2 Nephi 9:1-7 — LeGrand Baker — Keys to Ancient Israelite Religion
I have appreciated Richard Dilworth (Dil) Rust’s comments on Jacob’s teachings — and I look forward to what else he promises to say. Dil has observed that Isaiah is extremely important to our understanding of both the Bible and the Book of Mormon. I would like to mention why that is so.
Discovering the religion of the ancient Israelites before the Babylonian captivity is not as simple as it appears on the surface, and, surprisingly, the Bible is not as good a source as one might think. Even though much of the Old Testament tells about time before the exile, a good part of that was written after the exile, so seems to reflect the religion of the period in which it was written rather than the religion of the period it tells about. From the pre-exilic period, we have the words of Moses and Isaiah; some minor prophets; and some poetic works and wisdom literature; but that is about all. Most scholars believe that the historical portions of the Bible (Joshua, Judges, Samuel, Kings, and Chronicles, etc.) were either written or severely edited after the Babylonian captivity. Consequently, they tell the post-exilic official version of their early history and religion, but they are not a contemporary record, and that “official” reflects much of the apostasy which had already occurred. Lemche explains it this way,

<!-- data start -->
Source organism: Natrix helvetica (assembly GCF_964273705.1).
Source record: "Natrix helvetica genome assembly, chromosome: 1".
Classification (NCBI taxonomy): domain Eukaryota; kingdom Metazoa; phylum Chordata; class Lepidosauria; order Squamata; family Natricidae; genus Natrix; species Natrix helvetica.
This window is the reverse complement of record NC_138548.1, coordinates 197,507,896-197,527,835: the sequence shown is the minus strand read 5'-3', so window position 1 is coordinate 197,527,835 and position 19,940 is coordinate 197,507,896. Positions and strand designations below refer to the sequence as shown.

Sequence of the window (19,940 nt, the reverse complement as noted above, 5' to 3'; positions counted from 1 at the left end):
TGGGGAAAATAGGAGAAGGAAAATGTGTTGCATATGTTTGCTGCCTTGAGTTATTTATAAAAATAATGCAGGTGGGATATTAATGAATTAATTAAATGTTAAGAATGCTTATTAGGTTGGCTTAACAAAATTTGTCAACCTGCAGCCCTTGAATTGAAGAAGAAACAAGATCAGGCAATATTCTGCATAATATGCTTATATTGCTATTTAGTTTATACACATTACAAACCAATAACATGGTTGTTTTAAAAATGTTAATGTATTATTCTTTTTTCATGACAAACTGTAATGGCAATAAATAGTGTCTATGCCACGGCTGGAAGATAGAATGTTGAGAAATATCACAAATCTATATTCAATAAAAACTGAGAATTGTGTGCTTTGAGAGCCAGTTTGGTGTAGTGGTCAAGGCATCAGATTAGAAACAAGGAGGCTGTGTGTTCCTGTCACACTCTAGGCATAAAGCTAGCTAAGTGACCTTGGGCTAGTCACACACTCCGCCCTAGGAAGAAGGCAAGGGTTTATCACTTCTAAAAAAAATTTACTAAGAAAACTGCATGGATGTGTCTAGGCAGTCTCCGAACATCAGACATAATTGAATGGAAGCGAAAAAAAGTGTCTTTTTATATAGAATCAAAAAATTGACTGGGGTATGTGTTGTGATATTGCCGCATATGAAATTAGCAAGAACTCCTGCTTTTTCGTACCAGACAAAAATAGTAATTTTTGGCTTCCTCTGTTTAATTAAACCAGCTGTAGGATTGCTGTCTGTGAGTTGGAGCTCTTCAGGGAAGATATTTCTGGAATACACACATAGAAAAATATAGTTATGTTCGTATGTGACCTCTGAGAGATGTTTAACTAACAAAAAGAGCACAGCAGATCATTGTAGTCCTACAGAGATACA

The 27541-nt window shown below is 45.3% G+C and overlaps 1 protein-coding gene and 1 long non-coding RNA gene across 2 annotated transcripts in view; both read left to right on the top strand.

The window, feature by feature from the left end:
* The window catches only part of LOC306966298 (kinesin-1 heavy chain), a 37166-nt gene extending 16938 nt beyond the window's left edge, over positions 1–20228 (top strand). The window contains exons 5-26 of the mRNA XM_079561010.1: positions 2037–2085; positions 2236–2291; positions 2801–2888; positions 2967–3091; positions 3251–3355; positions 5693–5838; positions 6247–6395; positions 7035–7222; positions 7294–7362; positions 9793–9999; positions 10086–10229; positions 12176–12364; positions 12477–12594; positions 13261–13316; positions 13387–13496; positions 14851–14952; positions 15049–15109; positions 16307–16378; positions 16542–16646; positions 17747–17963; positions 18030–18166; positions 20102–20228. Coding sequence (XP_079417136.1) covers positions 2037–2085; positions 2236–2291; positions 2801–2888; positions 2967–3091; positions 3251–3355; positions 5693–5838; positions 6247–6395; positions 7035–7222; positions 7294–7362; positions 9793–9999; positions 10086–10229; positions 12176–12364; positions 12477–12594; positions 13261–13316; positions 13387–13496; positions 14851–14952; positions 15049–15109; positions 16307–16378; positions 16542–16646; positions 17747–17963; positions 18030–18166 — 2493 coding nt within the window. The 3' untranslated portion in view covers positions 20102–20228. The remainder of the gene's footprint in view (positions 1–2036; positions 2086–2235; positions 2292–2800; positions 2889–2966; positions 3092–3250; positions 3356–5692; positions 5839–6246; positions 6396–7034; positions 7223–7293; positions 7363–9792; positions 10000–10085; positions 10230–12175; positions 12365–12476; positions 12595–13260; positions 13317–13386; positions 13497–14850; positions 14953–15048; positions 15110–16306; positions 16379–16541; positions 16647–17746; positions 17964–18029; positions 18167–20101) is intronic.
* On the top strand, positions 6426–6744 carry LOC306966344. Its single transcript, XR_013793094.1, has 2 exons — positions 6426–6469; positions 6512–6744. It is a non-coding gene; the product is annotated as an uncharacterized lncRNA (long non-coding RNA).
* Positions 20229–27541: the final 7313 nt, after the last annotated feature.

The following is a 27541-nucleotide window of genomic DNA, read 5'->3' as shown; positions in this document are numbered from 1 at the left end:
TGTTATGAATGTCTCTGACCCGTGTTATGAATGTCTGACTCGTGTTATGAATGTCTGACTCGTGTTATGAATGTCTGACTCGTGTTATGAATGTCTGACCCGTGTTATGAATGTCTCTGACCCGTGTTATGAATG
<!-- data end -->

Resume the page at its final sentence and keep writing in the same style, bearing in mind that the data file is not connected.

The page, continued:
In the Old Testament a number of texts — to a large degree to be found in the book of Psalms, but also elsewhere — seemingly testify to religious beliefs which are obviously not in accordance with the official version of the religion as given by the historical literature….The most important evidence of this state of religious affairs may be Deut. xxxii 8-9, in the LXX version, according to which Yahweh seems not to be identified with El Elyon but is considered a son of this mighty creator of the world. Other important testimonies are Ps. lxxxii and Ps. lxxxix 6-9, in that both testify to the belief in a divine pantheon in Israel, although Yahweh is obviously considered to be the king of the assembly of the gods….It now looks as if the description of the Israelite religion in the formative period of the nation as a religion which contained a strictly monotheistic faith has to be surrendered in favor of another picture of the religious development…Still, we are sorely without knowledge as to the content of their religion, and no source available can prove that the religion of the early Israelites was ever a monotheistic one, whether Yahwistic or no….I would say: so much for the presumed original Israelite monotheism! (Niels Peter Lemche, “The Development of the Israelite Religion in the Light of Recent Studies on the Early History of Israel,” in Congress Volume, Leuven, 1989 (Louvain, Belgium, E.J. Brill, for the International Organization fro the Study of the Old Testament, 1991), 109, 112-113, 115.